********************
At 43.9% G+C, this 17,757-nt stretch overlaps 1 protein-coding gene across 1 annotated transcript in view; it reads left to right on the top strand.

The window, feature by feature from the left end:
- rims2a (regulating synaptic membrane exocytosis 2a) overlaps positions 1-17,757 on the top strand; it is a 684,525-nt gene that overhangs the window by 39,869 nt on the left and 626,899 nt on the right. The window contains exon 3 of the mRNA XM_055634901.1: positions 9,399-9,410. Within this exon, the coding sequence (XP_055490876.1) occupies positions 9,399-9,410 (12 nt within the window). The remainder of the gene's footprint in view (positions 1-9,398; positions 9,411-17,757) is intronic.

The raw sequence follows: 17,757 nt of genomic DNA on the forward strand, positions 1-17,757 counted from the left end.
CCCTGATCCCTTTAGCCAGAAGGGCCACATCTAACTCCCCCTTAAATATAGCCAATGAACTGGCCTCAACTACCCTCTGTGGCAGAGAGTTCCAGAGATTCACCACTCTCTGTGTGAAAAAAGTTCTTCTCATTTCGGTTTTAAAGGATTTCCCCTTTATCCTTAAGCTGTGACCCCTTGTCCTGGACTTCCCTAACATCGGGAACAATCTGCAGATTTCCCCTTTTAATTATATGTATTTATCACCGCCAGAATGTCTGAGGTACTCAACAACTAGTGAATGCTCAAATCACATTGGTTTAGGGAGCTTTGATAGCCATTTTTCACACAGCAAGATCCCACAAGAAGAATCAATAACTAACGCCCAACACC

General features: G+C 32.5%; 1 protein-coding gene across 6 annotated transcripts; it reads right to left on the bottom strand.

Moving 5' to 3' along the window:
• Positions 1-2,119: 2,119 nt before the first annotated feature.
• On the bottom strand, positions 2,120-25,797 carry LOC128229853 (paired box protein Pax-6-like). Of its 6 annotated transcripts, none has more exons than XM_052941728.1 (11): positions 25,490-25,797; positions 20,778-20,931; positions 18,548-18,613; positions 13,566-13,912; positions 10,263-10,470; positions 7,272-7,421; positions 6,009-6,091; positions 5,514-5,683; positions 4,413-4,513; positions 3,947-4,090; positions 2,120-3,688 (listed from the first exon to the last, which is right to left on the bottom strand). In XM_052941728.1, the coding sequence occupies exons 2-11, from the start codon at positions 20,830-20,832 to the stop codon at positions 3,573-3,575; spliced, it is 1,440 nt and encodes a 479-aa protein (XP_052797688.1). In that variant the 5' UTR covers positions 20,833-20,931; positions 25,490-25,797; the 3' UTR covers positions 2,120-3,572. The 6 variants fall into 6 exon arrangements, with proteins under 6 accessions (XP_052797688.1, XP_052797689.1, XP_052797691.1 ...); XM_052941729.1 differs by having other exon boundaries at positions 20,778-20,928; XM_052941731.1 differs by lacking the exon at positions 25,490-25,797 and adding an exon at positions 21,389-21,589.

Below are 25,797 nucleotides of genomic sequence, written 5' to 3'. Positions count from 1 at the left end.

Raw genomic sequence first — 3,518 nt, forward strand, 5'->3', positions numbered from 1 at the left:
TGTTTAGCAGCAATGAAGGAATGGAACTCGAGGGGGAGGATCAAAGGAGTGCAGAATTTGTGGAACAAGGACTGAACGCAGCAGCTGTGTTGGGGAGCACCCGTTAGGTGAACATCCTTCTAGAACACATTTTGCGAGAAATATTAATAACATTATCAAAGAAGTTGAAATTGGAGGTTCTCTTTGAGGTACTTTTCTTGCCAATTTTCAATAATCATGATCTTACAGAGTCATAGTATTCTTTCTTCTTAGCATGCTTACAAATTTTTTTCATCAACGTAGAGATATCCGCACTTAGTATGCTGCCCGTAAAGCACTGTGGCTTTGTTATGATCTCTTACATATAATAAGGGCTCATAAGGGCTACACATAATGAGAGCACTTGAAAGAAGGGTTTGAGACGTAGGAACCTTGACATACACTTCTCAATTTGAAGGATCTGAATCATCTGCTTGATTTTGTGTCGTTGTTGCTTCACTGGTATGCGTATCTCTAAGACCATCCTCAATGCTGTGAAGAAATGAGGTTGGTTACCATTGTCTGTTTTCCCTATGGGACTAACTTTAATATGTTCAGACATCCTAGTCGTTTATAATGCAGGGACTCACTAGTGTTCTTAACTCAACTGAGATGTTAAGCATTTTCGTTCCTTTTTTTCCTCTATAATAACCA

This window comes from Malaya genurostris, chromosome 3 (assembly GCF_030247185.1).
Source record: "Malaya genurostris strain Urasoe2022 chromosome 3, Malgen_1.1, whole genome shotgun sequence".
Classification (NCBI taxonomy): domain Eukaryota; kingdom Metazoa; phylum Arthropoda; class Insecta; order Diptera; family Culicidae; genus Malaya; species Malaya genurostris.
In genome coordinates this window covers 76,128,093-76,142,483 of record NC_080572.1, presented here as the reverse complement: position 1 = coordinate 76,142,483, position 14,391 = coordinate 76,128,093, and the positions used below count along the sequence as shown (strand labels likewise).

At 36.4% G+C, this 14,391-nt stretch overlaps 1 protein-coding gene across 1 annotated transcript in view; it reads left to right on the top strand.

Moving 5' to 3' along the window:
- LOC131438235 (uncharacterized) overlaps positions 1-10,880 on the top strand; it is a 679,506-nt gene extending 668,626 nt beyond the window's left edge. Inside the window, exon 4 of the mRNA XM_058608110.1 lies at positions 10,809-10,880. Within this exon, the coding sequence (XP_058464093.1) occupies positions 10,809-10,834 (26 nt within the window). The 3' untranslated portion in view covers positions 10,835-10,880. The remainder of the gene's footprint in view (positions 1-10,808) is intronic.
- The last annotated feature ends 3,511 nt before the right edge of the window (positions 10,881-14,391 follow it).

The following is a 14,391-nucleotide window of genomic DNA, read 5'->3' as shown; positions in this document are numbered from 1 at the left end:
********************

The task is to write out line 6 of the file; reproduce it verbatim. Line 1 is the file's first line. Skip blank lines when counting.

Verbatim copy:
General features: G+C 32.5%; 1 protein-coding gene across 6 annotated transcripts; it reads right to left on the bottom strand.